We are updating the vaccine to target Omicron: President of Moderna Canada
Moderna Inc. announced Monday that it will supply the Canadian government with 12 million doses of its COVID-19 vaccine booster that has been specifically adapted to target the Omicron variant.
The biotechnology company said in a press release that the Canadian government exercised an option to purchase 4.5 million doses of the updated vaccine. The delivery of 1.5 million additional doses will also being accelerated from 2023 to 2022.
The updated vaccine will offer broader protection and last longer than previous versions, according to Patricia Gauthier, the president and general manager, of Moderna Canada.
However, the agreement is subject to Health Canada’s approval of the vaccine candidate.
Gauthier said the company is working with the regulator on getting the green light.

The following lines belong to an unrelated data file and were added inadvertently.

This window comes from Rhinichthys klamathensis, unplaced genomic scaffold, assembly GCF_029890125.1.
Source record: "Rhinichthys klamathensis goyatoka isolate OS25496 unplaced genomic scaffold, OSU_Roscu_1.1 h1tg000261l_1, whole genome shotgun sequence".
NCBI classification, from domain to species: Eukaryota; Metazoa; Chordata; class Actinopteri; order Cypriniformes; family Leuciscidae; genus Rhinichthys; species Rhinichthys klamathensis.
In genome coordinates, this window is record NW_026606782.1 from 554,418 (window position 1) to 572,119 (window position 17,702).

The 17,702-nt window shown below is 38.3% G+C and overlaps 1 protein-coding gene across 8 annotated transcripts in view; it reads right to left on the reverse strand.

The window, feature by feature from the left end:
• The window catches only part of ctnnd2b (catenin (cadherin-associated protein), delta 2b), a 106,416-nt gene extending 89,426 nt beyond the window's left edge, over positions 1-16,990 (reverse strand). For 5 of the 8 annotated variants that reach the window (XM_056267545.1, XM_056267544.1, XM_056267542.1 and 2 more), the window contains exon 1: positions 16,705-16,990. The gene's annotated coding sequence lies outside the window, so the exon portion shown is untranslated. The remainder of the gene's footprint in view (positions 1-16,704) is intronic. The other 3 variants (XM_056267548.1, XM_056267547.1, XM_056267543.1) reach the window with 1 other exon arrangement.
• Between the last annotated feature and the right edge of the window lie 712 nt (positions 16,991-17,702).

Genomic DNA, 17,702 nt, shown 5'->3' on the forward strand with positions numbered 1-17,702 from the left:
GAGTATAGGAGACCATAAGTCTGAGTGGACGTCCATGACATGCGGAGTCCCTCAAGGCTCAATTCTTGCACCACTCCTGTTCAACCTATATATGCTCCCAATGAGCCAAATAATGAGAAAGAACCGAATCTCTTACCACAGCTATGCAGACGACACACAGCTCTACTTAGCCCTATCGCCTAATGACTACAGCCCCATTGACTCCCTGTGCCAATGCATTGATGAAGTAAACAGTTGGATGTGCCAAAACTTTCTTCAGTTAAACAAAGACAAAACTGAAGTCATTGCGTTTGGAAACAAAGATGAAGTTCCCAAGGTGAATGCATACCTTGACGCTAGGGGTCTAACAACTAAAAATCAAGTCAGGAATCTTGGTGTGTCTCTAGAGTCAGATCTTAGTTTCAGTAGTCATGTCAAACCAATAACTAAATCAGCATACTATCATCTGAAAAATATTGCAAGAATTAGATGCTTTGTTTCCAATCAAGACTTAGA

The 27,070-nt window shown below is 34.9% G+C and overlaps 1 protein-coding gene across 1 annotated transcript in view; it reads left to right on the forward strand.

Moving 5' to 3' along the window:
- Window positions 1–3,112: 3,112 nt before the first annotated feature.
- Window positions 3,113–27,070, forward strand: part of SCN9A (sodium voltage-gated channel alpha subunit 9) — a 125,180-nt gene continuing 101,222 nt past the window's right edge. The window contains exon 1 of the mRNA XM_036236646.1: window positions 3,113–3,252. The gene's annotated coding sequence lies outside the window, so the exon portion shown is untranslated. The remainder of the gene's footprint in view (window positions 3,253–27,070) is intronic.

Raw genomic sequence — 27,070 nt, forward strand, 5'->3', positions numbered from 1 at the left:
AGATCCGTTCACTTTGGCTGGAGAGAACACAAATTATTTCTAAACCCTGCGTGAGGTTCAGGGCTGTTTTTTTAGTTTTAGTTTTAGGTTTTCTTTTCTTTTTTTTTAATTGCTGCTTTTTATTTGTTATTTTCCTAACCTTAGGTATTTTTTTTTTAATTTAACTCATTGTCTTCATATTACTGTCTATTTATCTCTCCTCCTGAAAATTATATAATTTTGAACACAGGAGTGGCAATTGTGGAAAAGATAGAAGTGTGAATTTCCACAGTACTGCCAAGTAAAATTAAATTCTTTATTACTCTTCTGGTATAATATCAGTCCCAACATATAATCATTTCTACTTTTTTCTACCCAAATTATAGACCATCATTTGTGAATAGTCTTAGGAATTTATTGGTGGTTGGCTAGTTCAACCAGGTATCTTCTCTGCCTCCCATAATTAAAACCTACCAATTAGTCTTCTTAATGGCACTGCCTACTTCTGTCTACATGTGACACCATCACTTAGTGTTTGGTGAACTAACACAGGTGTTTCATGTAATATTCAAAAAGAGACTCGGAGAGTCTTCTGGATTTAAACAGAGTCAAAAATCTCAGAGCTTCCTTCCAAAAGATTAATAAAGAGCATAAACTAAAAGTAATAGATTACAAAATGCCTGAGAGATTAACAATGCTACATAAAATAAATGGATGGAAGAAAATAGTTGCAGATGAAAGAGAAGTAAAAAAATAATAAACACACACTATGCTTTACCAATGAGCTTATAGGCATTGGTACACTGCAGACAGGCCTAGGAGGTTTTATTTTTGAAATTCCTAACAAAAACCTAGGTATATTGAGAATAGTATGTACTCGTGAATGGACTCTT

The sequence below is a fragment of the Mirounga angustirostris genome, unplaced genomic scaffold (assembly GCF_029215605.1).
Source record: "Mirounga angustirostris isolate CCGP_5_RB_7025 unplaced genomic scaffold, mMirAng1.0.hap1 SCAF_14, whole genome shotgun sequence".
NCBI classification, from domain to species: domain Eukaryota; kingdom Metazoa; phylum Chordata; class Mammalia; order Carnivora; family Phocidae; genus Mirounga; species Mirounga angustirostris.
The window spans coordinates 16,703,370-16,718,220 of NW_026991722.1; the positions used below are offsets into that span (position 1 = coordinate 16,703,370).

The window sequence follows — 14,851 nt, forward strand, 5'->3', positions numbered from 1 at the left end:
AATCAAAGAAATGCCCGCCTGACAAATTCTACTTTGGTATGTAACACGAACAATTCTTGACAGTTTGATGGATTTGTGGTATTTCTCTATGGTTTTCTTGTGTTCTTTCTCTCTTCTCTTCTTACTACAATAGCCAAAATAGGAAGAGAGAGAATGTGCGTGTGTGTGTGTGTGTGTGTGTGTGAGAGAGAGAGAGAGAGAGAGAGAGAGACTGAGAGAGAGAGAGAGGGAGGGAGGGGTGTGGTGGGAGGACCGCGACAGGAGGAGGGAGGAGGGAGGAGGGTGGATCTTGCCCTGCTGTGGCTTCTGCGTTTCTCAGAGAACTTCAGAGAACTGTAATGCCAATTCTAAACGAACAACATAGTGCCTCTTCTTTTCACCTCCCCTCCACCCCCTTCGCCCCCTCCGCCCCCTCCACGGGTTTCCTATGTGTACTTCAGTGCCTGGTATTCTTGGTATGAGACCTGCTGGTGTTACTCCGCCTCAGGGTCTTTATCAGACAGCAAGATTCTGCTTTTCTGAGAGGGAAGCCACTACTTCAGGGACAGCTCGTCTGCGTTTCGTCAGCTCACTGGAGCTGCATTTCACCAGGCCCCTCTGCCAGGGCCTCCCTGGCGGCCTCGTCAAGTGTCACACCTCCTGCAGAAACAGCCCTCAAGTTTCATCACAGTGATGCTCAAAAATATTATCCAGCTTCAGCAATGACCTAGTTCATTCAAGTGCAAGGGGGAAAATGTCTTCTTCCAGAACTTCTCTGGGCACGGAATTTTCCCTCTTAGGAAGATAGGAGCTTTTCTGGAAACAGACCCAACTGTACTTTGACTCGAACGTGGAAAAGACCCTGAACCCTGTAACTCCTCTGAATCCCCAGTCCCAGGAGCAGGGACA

“I can’t speculate on a timeline. What I can say is that Health Canada is working really, really hard, very diligently, in constant conversations with our team to ask questions (and) get answers to their questions. So we've seen continuously strong collaboration with Health Canada,” she said in a broadcast interview Monday.
The federal government and Moderna will convert six million doses of the company’s COVID-19 vaccines into the Omicron-targeted version. Doses are expected to be delivered in 2022, following Heath Canada approval.
While demand for vaccines has faded recently, Gauthier said governments are now looking to bolster supplies.
“I think the demand has shifted, but it fluctuates as well. What we saw back in maybe Q2 was that the demand was significantly decreasing. Now we’re seeing a need to prepare for the fall,” she said.
It is expected that bivalent vaccines will be available to Canadians in the fall pending Health Canada’s regulatory decision, Anna Maddison, a senior media relations advisor for Health Canada and the Public Health Agency of Canada, said in an email Monday.
“The exact timing of availability will depend on a number of factors, including the timing of Health Canada’s regulatory decisions, the availability of supply from the manufacturers and when they are distributed and administered by local health authorities in Canada,” Maddison said.